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7 exercises that target the deep core (and what that actually means)

The best workouts to target your deep core (and why that's important)

a man getting into plank pose
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Spend enough time — or any time — on bodybuilding TikTok and Instagram, and you’ll see tons of tools and exercises focusing on the coveted six-pack abs. That part of the mid-section is visible, though a six-pack isn’t attainable for everyone. Genetics plays a role.

Besides, toning the midsection is about much more than a particular look—and even those sometimes visible ab muscles. In fitness studio classes and on apps, trainers constantly discuss the “deep core.” These crucial muscles team up to help you run faster, lift heavier, and operate better in your day-to-day life. What are the deep core muscles, and how do you target them? This information and seven bodyweight-only deep core exercises will improve your fitness and function and reduce pain risk.

What is the deep core?

a clos eup of a man with a six pack
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“Core” may be singular. However, numerous muscle groups comprise the core, each serving an essential purpose in strength, length, and mobility. The deep core muscles are the transverse abdominis, multifidus, diaphragm, and pelvic floor. Here’s a quick primer on each:

  • Transverse abdominis. These are the deepest muscles in your core and are often nicknamed the “corset” muscles. A well-oiled transverse abdominis is vital to preventing back pain.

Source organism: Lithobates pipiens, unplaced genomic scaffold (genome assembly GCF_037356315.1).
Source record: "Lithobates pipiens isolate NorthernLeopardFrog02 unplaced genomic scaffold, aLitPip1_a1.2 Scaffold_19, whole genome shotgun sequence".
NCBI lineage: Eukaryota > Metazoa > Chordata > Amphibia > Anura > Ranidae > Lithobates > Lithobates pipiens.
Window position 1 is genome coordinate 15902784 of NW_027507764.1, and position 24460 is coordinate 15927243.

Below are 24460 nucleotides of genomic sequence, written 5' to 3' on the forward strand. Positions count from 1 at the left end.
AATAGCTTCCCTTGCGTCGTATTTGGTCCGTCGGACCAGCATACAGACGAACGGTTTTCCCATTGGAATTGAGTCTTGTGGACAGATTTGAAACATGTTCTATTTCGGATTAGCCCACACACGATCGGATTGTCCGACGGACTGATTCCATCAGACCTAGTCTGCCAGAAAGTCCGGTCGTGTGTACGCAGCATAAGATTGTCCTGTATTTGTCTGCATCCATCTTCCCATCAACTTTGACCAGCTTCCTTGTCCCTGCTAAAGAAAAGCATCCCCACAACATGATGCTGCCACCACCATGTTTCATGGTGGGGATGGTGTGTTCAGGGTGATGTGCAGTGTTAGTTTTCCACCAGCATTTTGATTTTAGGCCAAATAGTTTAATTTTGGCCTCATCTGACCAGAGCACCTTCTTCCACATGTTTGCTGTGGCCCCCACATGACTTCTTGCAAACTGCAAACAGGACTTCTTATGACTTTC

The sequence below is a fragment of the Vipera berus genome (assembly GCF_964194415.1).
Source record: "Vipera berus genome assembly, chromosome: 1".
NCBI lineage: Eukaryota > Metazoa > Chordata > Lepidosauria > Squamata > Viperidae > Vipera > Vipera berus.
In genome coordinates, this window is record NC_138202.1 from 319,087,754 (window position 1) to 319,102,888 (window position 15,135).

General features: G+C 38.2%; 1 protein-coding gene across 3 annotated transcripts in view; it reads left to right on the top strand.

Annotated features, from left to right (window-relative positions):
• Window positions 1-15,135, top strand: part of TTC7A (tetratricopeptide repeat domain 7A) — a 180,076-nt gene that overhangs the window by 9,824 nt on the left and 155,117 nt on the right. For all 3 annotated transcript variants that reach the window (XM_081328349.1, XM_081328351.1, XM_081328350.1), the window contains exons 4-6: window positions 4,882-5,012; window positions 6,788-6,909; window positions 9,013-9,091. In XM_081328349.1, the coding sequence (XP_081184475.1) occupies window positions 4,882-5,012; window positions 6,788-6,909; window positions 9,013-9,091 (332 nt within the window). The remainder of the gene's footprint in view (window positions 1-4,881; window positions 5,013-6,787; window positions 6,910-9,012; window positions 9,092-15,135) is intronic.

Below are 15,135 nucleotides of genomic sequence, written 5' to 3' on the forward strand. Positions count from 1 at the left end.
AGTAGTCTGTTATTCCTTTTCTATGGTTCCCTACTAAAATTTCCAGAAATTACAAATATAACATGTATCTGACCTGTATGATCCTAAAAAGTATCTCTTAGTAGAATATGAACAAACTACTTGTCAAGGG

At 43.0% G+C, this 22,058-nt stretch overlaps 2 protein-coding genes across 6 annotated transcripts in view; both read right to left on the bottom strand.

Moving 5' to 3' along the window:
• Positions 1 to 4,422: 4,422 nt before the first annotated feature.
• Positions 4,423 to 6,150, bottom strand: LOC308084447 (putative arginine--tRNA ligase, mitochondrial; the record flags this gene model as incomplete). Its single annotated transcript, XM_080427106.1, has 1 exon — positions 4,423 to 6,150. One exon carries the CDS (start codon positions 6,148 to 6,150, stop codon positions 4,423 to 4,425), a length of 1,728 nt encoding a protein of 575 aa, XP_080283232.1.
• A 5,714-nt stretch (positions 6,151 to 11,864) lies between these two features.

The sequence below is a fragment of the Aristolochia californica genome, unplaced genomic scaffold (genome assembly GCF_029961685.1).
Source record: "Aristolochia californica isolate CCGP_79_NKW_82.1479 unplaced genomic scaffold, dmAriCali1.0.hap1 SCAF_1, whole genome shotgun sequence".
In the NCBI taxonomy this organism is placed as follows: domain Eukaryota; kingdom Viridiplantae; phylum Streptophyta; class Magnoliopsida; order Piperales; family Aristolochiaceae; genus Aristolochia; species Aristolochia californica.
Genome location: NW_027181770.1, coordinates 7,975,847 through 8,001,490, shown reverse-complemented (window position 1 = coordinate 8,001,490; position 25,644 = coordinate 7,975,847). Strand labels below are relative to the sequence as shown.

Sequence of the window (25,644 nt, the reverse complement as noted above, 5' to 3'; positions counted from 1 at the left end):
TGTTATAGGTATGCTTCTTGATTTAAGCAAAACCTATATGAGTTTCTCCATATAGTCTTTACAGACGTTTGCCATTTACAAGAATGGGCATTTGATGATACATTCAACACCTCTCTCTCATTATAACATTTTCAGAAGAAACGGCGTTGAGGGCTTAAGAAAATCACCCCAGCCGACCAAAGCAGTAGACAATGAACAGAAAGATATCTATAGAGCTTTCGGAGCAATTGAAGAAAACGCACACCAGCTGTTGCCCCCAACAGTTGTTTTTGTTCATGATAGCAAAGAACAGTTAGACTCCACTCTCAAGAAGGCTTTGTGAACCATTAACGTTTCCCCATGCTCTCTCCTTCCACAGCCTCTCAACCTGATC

• Multifidus. A muscle located deep within the back, the multifidus stabilizes the spine and lets you reach, bend, and stretch.
  • Diaphragm. Easier breathing is a hidden benefit of a solid, deep core. The diaphragm is set beneath the lungs and helps you take big, belly breaths.
  • Pelvic floor. Real talk: These muscles support the bladder, small intestine, and rectum, allowing you to perform the primary function of using the bathroom (and holding them until you get there).

These deep muscles combine with the rest of the core muscles — the six-pack abs (rectus abdominis), internal and external obliques, and glutes — to make up your midsection.

The importance of a solid deep core

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From helping you reach your fitness goals to helping you touch your toes, the benefits of a solid deep core are multi-layered. Let’s unpack. A well-functioning deep core helps with:

  • Stability
  • Posture, especially if you spend time sitting at a desk
  • Balance
  • Back pain
  • Form when exercising
  • Breathing
  • Bladder/rectum control
  • Back pain reduction
  • Injury prevention
  • Athletic performance and endurance

In other words, strengthening these muscles through deep core exercises helps you improve your workouts and quality of life—yes, it’s that serious.

7 deep core exercises you can do on a mat

shadow of a man doing a plank
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You can target the deep core muscles. However, doing so will take careful attention to form and a mind-body connection. The step-by-step for these seven deep core exercises will help you master both.

Deep breathing

Yes, deep breathing made this list. They call them “belly breaths” for a reason. Breathing engages the diaphragm and helps you focus on the mind-body connection that will be vital as you progress in a workout targeting the deep core.

How to do it:

  1. Sit straight and tall on a mat or pillow.